Chances are that if you’re reading Insurance Business UK then you will have heard of the Insurance Act, due to be enforced on 12 August. However, awareness and
understanding are two different things, and concern is growing that as the Act’s implementation looms many brokers may be underprepared.
“When I have discussions with prospective clients and raise the subject of the Insurance Act, across a range of spectrums there is a blank expression on their face,” said Gordon Duncan, partner and head of corporate at Lockton
, Scotland. “Or they may have heard about it, but they know very little detail – and that, to me, is quite concerning.
“It will create a different dynamic between the insurer, the client and the broker, and those parties involved need to take action now to apprise themselves of the altered circumstances.”
What it changes
The Insurance Act is designed to update the statutory framework that was outlined in the Marine Insurance Act of 1906 for the modern UK insurance market. Broadly, it will focus on six main areas of change to the existing law: the duty of fair presentation; new remedies for non-disclosure; warranties and other terms; fraudulent claims; contracting out and transparency requirements; and rectifying the deficiencies of the Third Parties (Rights Against Insurers) Act of 2010 to allow it to come into force in the near future.
“There are things in the Insurance Act which change how an insurance contract would have performed historically,” commented Nick Smith, UK Senior Manager - Product Strategy at Aviva
“If you take one example on warranty – imagine an insurer enforces on a customer that they need to set their alarm every day on their premises, and one day they forget to do it. Then on another day, when they have set the alarm, they have a theft. Under the old terms of the 1906 Act, an insurer could have avoided the claim completely because the customer hadn’t fulfilled the terms of the contract on one day, even though they set the alarm on the day of the theft. However, post-August that type of thing changes in that if a customer doesn’t do something then the insurer’s liability is suspended, but just for the period when they’re not carrying out that obligation.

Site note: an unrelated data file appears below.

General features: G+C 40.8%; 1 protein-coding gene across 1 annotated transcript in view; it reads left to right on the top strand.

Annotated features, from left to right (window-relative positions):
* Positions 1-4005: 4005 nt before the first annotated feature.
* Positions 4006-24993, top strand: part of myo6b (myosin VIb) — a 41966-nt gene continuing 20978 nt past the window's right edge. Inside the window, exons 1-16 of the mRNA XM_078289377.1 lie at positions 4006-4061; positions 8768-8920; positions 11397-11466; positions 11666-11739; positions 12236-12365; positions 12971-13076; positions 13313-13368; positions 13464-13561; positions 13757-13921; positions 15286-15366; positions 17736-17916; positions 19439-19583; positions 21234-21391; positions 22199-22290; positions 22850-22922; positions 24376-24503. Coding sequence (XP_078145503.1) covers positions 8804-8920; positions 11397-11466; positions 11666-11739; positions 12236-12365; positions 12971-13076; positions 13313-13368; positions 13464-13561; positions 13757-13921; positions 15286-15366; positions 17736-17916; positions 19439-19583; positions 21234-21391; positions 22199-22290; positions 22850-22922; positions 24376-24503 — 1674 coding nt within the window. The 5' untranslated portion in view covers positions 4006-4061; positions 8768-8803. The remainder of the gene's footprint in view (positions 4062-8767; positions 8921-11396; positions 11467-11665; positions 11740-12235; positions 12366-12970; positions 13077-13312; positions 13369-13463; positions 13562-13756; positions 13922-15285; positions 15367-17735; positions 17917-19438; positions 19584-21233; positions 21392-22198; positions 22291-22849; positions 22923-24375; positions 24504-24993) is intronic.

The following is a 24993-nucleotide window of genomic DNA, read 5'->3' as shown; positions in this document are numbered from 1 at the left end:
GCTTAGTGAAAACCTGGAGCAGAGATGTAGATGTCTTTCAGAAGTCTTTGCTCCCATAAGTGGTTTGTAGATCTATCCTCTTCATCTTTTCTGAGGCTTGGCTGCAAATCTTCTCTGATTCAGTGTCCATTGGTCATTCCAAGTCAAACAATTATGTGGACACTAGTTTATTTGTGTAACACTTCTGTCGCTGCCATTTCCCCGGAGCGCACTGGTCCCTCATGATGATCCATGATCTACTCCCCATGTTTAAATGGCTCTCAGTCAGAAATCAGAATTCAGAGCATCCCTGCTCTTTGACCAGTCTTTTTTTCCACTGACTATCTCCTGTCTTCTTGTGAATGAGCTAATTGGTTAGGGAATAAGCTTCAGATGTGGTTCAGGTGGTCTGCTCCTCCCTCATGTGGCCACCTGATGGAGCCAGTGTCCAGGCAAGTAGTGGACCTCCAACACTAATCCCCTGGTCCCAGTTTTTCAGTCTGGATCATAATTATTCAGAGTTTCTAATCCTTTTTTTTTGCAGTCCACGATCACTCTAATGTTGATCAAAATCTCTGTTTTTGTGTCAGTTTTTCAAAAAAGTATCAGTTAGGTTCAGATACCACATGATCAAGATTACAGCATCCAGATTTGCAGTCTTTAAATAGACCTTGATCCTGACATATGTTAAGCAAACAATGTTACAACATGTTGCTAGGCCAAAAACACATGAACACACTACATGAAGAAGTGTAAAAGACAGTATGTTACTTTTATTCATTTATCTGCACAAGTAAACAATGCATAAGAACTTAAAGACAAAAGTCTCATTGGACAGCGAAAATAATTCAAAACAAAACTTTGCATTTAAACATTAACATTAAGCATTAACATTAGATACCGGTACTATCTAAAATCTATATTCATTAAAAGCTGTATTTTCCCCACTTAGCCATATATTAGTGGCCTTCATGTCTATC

“It’s far fairer, and I think explaining that to customers is part and parcel of the job we have as an industry.”
According to David Williams, technical director at AXA
Insurance, the impact of the Insurance Act is potentially massive, and it could help clean up the industry’s image.
“You can’t underestimate the impact that it’s going to have,” he said. “But it’s just the first stage. What usually happens with these things is you get some legislation and there are some blurry bits around the edges, some challenges in court, and I am concerned that we have years of legal precedent and we know precisely what things mean under the old regime – and there’s a danger now that all that starts again.
“The positive is that we know our industry doesn’t have the best reputation, and my view is we’ve done lots to change that. Unfortunately, there are still some players who don’t behave in the manner they should and they are the ones that get featured in the bad-news stories and get talked about in the pubs – the Insurance Act should stop people from behaving in that manner.”
What to do
So what, if anything, do brokers need to do in time for the change – will this mean a wholesale change to their day-to-day activities or will it be business as usual?
“From a broker’s perspective, yes, there’s some new terminology, some new phrases, and it’s important they talk to their customer about that,” Smith said. “But fundamentally, it’s just the framework that has changed. “You need time to update your processes and procedures, your documentation. I think in terms of customer engagement I would expect brokers have already been talking to customers about this, and those conversations need to continue.”
Williams added that “from an insurer perspective it’s the detail around warranties and contract rules, etc. For the broker, though, it’s about fair presentation of the risk. That’s what they need to understand, and they must stress the importance of that to their customer. Personally I’d get them to sign things off – that’s good practice.
“Yes, there are legal changes, but depending on what markets the brokers use, and if they’ve always behaved professionally, then it might mean no changes at all.”